Bonfire night- a descriptive piece
The bonfire stood tall and proud, close to the decrepit, crumbling shed; the ground in between - no man’s land. Small puffs of smoke and air began to emerge from the smouldering crux of the bonfire, advancing ever so slowly towards the shed that still stood tall despite its pathetic appearance.
Small snaps and cracks pushed up through the wood, barely audible, teasing the shed as small flickers of orange light peered through the many cut branches creating an ominous glow akin to that of a rough-cut Halloween pumpkin.
The heat rose, distorting the air around it into waves. That small glow grew brighter, sparks gracefully gliding away from the small flame, like soldiers scouting the nearby area. Smoke flowed from the smouldering pile effusing a powerful smell that scorched the back of the unfortunate on-lookers’ throats. Still the shed stood quietly, patiently… silently waiting.
A flash. One flash. That’s all it took to set the wood ablaze. The bomb that had been waiting to go off had just made its move. Fire climbed quickly up the dried wood sending sparks like bullets in all directions.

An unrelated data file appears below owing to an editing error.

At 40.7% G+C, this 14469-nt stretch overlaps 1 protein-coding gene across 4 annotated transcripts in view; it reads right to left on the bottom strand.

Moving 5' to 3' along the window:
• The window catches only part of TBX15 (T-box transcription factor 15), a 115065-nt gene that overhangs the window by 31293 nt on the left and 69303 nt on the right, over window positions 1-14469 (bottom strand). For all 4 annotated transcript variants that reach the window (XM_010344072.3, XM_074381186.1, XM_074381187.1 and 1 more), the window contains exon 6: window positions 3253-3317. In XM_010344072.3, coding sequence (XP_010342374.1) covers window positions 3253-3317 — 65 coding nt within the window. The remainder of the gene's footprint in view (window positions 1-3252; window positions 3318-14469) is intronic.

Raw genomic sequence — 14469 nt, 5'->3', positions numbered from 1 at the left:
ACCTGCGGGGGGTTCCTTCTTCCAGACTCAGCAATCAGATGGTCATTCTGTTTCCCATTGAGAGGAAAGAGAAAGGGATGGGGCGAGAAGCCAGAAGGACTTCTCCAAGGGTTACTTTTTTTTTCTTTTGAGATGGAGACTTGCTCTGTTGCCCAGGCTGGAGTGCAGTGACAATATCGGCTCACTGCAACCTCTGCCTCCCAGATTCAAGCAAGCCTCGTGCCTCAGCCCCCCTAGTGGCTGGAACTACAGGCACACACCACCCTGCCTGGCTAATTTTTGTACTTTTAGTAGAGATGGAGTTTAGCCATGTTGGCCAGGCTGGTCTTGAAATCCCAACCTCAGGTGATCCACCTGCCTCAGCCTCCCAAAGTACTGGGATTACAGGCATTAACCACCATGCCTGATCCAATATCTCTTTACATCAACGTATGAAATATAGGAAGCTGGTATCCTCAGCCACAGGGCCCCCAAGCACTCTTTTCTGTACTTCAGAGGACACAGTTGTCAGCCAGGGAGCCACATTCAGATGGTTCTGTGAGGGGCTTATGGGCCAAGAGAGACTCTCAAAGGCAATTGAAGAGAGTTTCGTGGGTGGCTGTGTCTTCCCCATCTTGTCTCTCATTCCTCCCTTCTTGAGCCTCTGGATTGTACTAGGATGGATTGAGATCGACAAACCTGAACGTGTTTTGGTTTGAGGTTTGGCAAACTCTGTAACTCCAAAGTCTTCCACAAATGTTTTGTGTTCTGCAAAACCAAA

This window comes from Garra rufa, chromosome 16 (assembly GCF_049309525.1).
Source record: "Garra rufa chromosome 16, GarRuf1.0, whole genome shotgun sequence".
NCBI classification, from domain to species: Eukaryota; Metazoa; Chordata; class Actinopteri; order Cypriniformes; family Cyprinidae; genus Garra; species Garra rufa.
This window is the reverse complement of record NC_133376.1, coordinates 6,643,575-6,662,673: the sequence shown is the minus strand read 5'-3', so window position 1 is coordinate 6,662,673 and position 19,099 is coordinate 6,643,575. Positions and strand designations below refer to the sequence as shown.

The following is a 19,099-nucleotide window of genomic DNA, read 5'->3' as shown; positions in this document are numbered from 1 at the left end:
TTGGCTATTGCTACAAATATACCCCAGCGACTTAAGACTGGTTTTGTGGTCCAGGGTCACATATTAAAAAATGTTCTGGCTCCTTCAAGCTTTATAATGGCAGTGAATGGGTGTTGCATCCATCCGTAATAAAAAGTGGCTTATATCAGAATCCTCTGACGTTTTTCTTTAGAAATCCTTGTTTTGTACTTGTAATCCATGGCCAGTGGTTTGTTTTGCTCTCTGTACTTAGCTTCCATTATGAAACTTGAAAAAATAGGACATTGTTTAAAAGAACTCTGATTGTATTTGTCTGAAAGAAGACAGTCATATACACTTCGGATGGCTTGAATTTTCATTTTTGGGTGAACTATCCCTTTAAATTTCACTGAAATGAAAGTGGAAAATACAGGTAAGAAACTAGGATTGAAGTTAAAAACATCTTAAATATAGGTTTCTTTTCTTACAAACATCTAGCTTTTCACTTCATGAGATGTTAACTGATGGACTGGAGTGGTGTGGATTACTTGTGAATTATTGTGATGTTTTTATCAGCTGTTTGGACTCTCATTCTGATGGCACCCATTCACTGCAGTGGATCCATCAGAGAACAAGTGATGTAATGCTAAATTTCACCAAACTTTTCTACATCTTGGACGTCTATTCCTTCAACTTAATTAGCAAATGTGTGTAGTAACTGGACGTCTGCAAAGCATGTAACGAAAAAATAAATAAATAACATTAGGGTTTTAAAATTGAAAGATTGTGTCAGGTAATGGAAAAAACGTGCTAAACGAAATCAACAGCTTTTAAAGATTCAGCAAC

Consuming everything, the raging beast soared high into the sky sending a loud war cry over to the waiting shed. Reds, yellows, oranges merged into one fiery tornado with loud cracks going off like gunshots. Bangs, cracks, reds, yellows, smoke, flames, bullets, sparks, gunshots. All this but yet, the shed stood patiently, waiting for the advance, staring into the end.
Crack! A shower of sparks fast as bullets advanced across no man’s land and attacked the waiting shed. War had begun.
Little explosions of orange light illuminated the roof for a brief second and seemingly had no effect until those spots erupted in flames. Those flames quickly made work of consuming the shed’s roof until there was nothing left but a glowing mass of embers. Then the flames gnawed at the rest of the shed like termites before the fiery cube came tumbling down. The fire had consumed everything the shed was, leaving nothing left. The shed had nothing more to give. Defeated it lay glowing, dying, slowly. Using its last dying breath, the shed now reduced to ashes let out a high pitched squeak before letting a puff of smoke leave its corpse and it had finally died out.
For a fleeting moment the bonfire roared with bright victory before ceasing fire and slowly. The bonfire had won the war and with a last gasp of glowing life it let out its last crack before leaving behind the same smoking corpse as the shed. And it was over. Glowing, soaring, roaring and finally fading into darkness. It was over.
Monique, Year 10